Are there best practices to provide guidance to develop robust cyber-protection? This session explores cyber-resilience best practices and the impact the service desk plays in response and cyber-resilience.
This presentation will offer guidance on using the ISO/IEC 15504/33000 Assessment Methodology to conduct a maturity assessment of your Problem Management Process as part of your Continual Service Improvement (CSI) initiative.
With the goal of achieving continuous improvement of the Problem Management Process, ISO/IEC 15504/33000 offers a structured methodology for process baseline and follow-on assessments. As a flexible assessment solution, which can be adapted to a company of any size, an assessment using the ISO/IEC 15504/33000 methodology provides the first step in a Continual Service Improvement initiative.
In this webinar, Brian will introduce the Standard+Case approach and discuss benefits for both IT and non-IT service providers.
Description: Service Management best practice describes many different situations that a provider must deal with. Incidents, Problems, Requests, Events, Changes – all with best practice processes of their own, but while these distinct classifications provide clarity of measurements they can also get very confusing for first line resources handling the majority of customer contacts. The Standard+Case approach can complement best practices while leading to a more efficient adoption and understanding by service provider staff.
Brian Newcomb is the Director of Technology, Process, and Data Solutions within the Office of Human Resources at The Ohio State University. His team is responsible for aligning HR information systems and related technology with business processes while delivering the data required to drive business decisions. Brian has worked in technical, leadership, and consultancy positions over the last 20 years and has led numerous IT Service Management initiatives and organizational transformation efforts. Today, Brian uses this experience along with industry certifications in ITIL, CobIT, and LeanIT to promote process improvement, maximize value, and foster a customer centric culture.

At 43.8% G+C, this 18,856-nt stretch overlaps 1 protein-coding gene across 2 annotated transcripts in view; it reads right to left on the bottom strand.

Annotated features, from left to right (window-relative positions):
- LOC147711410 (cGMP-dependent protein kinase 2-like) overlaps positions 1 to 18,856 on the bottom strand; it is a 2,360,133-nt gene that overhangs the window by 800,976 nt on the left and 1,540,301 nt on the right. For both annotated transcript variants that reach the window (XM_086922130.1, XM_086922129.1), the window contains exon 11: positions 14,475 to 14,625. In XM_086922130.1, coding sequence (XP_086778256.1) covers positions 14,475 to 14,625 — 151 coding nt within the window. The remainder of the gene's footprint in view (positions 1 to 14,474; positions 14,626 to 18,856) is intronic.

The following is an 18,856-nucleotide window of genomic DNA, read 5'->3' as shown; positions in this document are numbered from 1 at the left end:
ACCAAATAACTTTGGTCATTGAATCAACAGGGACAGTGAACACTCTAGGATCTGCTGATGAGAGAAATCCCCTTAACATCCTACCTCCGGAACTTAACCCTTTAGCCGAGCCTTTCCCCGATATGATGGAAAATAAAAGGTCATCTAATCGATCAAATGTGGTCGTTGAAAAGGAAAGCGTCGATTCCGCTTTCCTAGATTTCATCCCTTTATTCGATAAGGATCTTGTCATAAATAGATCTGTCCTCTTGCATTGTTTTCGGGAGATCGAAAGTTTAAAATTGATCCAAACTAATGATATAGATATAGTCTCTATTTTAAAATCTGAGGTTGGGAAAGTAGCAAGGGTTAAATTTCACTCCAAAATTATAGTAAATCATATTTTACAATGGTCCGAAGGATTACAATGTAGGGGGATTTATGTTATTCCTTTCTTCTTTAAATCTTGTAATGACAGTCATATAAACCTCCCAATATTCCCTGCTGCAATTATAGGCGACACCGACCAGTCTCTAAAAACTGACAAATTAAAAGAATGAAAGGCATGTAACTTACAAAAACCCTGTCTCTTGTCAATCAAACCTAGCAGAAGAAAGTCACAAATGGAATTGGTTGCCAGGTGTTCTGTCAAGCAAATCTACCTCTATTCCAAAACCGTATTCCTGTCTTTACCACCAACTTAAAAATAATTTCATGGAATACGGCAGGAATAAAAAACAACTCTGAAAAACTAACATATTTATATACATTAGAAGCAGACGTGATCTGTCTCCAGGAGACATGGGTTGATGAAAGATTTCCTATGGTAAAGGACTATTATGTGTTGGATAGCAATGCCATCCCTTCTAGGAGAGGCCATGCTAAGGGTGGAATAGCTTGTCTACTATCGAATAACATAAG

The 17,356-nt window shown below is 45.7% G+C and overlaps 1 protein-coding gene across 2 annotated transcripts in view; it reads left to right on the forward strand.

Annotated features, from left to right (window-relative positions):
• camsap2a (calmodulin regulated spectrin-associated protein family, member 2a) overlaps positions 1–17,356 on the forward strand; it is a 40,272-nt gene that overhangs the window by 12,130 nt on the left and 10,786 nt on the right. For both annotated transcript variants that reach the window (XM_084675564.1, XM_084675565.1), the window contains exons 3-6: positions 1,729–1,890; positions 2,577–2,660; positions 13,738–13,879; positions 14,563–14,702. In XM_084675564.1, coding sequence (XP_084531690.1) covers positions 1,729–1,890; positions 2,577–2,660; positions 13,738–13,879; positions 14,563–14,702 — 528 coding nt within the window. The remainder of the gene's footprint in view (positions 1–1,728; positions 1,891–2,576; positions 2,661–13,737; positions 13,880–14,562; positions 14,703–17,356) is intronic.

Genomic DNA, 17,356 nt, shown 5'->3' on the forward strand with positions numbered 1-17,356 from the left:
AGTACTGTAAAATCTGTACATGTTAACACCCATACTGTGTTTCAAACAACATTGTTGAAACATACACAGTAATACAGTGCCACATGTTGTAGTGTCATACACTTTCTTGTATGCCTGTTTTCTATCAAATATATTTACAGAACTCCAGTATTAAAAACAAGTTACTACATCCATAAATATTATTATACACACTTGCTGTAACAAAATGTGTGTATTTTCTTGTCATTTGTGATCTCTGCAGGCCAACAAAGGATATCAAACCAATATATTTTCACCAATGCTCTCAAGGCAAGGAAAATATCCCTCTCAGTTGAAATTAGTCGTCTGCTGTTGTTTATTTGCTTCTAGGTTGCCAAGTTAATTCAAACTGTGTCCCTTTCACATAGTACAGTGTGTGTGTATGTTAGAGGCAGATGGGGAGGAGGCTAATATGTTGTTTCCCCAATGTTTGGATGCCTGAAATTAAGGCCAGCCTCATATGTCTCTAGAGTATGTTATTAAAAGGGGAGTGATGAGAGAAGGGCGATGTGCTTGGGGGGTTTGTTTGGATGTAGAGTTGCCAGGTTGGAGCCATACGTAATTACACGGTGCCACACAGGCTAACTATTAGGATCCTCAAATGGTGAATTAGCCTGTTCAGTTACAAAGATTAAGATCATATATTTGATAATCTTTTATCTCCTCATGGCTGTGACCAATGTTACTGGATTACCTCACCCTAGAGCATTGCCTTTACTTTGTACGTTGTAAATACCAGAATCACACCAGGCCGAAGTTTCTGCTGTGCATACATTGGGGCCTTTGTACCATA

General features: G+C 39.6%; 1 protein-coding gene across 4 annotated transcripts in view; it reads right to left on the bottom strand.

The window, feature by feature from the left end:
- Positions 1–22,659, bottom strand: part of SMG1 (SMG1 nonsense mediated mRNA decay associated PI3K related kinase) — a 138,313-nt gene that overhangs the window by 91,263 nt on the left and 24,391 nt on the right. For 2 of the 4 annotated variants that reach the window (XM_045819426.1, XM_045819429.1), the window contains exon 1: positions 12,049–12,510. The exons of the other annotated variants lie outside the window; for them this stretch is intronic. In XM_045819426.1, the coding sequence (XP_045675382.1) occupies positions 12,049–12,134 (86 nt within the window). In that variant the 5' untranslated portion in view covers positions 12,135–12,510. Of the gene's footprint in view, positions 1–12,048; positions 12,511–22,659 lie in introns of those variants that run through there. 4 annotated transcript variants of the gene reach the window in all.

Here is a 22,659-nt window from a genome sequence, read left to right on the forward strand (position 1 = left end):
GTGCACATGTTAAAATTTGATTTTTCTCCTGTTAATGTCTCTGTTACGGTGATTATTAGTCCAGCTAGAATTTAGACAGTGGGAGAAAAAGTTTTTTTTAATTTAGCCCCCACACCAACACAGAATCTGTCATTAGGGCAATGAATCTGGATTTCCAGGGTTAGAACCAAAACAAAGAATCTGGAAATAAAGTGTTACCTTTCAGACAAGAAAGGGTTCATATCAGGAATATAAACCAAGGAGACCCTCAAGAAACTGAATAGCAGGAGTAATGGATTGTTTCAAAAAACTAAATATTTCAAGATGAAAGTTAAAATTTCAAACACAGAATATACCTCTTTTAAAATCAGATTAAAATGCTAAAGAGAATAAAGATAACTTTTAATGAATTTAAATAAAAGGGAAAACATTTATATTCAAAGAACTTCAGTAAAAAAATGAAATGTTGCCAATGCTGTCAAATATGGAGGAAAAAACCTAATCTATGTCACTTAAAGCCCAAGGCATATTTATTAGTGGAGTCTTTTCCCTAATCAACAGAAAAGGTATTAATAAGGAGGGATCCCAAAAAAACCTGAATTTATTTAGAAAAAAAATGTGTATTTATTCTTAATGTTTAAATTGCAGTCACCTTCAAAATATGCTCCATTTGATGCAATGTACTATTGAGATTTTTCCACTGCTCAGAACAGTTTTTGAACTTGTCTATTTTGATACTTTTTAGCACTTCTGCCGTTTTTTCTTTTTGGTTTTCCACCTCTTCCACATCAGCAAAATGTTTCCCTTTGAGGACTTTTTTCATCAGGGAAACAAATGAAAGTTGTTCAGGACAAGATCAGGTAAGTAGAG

As the world of connected devices continues to grow, organizations must be aware of and have the capability of managing all devices that are on their networks. Now more than ever this includes devices that aren’t owned or operated by IT. Operational Technology (OT) present on your network can contain serious vulnerabilities and increase the risk to your organization. ITSM teams play a critical role in bridging the conversations between IT Operations, Information Security, Risk Management, and the business teams that own operational technologies that help to secure their organizations.
The presentation today will focus on the issues facing Security and Risk Management teams and how ITSM teams can provide solutions.
Jenny Geisler is a Senior Consultant and Security Capability Leader with Aeritae Consulting Group, Ltd. She has her ITILv3 Master’s certification and has more than 20-years’ experience working on projects focused on governance, process, controls and compliance for many of the Minnesota-based Fortune 500 companies.
In ITIL, Reactive Problem Management is instinctively easier to understand and perform. Proactive Problem Management is murkier. David Banghart presents a concrete example of a successful Proactive Problem Management initiative focusing on server and network devices monitoring alerts. Using collaboration, facilitation, persistence, and data this initiative resulted in a significant decrease in alerts, server / device P1/P2 incidents, and support email / ticket noise.